I argue that in addressing worries about the validity and reliability of implicit measures of social cognition, theorists should draw on research concerning “entitativity perception.” In brief, an aggregate of people is perceived as highly “entitative” when its members exhibit a certain sort of unity. For example, think of the difference between the aggregate of people waiting in line at a bank versus a tight-knit group of friends: The latter seems more “groupy” than the former. I start by arguing that (...) entitativity perception modulates the activation of implicit biases and stereotypes. I then argue that recognizing this modulatory role will help researchers to address concerns surrounding the validity and reliability of implicit measures. (shrink)
El artículo se propone elucidar el papel que juegan los usos de “raza” en los escritos de Nietzsche, situándolos e interpretándolos en conjunto con el léxico de transformación del ser humano y de su crítica de la cultura. Para ello, se estudia su empleo junto a otros conceptos fronterizos e ideas análogas como el tratamiento de la cuestión judía, su crítica del nacionalismo, la figura de los buenos europeos, la metáfora de la bestia rubia, los tipos humanos y el pensamiento (...) de la cría. Se concluye que “raza” posee un indudable carácter fisiológico y evolutivo, pero a través del proceso de incorporación (Einverleibung), el ámbito de la cultura y la moral intervienen de manera fundamental en su conformación, y como concepto, forma parte del mismo proyecto de transvaloración de los valores, la reforma de la cultura y de la humanidad. El artículo finaliza con una reflexión de la llamada a superar la raza (Über-Rasse). (shrink)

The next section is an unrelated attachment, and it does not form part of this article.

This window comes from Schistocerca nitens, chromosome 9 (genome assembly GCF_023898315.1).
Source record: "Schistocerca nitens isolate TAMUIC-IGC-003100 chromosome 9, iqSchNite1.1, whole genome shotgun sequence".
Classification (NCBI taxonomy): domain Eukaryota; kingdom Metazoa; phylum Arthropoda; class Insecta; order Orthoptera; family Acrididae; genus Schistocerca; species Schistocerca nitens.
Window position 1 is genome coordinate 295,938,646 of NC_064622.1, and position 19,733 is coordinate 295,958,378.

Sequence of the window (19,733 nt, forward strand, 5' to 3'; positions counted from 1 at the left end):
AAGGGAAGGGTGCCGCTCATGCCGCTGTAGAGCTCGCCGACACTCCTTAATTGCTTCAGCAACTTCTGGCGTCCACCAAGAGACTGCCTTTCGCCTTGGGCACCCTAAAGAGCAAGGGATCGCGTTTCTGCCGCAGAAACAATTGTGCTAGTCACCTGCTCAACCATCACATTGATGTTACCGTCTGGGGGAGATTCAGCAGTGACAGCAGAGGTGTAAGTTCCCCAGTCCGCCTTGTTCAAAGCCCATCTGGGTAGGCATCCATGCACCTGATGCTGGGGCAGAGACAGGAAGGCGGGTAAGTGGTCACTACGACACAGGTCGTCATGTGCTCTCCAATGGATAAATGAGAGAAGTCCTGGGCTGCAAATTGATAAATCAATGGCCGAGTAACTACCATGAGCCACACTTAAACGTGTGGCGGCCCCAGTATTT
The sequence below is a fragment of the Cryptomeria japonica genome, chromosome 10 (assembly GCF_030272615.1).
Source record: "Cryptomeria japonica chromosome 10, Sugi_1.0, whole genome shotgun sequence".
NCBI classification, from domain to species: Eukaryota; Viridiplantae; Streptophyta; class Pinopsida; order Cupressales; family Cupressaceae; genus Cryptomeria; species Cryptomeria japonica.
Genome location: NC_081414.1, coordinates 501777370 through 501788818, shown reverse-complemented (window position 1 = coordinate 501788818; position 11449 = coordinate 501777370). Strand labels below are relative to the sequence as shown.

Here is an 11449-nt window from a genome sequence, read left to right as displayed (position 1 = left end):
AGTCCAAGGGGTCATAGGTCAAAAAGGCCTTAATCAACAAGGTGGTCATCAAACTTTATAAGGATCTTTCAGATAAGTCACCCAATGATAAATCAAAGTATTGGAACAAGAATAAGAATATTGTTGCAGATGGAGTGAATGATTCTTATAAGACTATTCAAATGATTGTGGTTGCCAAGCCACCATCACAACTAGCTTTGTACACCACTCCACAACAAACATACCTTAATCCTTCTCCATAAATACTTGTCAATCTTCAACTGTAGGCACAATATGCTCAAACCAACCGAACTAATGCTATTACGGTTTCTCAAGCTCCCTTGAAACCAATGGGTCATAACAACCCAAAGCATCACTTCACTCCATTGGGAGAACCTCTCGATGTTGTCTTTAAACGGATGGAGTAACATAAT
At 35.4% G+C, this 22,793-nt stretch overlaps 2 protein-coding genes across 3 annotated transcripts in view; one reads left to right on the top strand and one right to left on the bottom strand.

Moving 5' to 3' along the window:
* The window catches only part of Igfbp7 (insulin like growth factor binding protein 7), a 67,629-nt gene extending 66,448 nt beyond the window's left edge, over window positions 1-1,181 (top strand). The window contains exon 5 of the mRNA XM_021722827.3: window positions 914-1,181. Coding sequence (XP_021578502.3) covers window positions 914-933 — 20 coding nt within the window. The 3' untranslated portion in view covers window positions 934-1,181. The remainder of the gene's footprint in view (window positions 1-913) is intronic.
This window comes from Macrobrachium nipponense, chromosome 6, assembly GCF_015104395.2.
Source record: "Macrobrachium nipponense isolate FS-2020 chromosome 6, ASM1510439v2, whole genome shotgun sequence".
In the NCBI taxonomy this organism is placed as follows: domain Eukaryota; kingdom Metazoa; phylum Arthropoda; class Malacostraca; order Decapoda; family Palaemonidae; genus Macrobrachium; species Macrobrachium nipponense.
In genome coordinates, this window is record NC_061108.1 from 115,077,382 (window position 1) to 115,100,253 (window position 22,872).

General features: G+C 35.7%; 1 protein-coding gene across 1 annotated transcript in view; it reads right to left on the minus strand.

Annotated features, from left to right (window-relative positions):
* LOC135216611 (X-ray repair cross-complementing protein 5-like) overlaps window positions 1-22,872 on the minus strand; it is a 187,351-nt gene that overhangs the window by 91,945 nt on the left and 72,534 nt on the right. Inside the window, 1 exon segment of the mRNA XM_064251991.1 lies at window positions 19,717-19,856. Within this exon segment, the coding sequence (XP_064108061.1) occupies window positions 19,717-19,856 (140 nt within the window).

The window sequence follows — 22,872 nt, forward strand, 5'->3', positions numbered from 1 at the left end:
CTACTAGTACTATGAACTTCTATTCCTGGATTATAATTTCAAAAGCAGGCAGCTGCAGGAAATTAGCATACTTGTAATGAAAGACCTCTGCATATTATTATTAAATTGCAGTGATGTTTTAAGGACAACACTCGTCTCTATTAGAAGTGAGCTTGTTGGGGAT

Race theorists have been unable to reach a consensus regarding the basic historical question, “is ‘race’ modern?” I argue that this is partly because the question itself is ambiguous. There is not really one question that race scholars are answering, but at least six. First, is the concept of race modern? Second, is there a modern concept of race that is distinct from earlier race concepts? Third, are “races” themselves modern? Fourth, are racialized groups modern? Fifth, are the means and (...) methods associated with racialization modern? And sixth, are the meanings attached to racialized traits modern? Because these questions have different answers, the debate about the historical origins of “race” cannot be resolved unless they are distinguished. I will explain the ways in which “race” is and is not modern by answering these questions, thereby offering a resolution to a seemingly intractable problem. (shrink)
This paper defends the concept of racialization against its critics. As the concept has become increasingly popular, questions about its meaning and value have been raised, and a backlash against its use has occurred. I argue that when “racialization” is properly understood, criticisms of the concept are unsuccessful. I defend a definition of racialization and identify its companion concept, “racialized group.” Racialization is often used as a synonym for “racial formation.” I argue that this is a mistake. Racial formation theory (...) is committed to racial ontology, but racialization is best understood as the process through which racialized – rather than racial – groups are formed. “Racialization” plays a unique role in the conceptual landscape, and it is a key concept for race eliminativists and anti-realists about race. (shrink)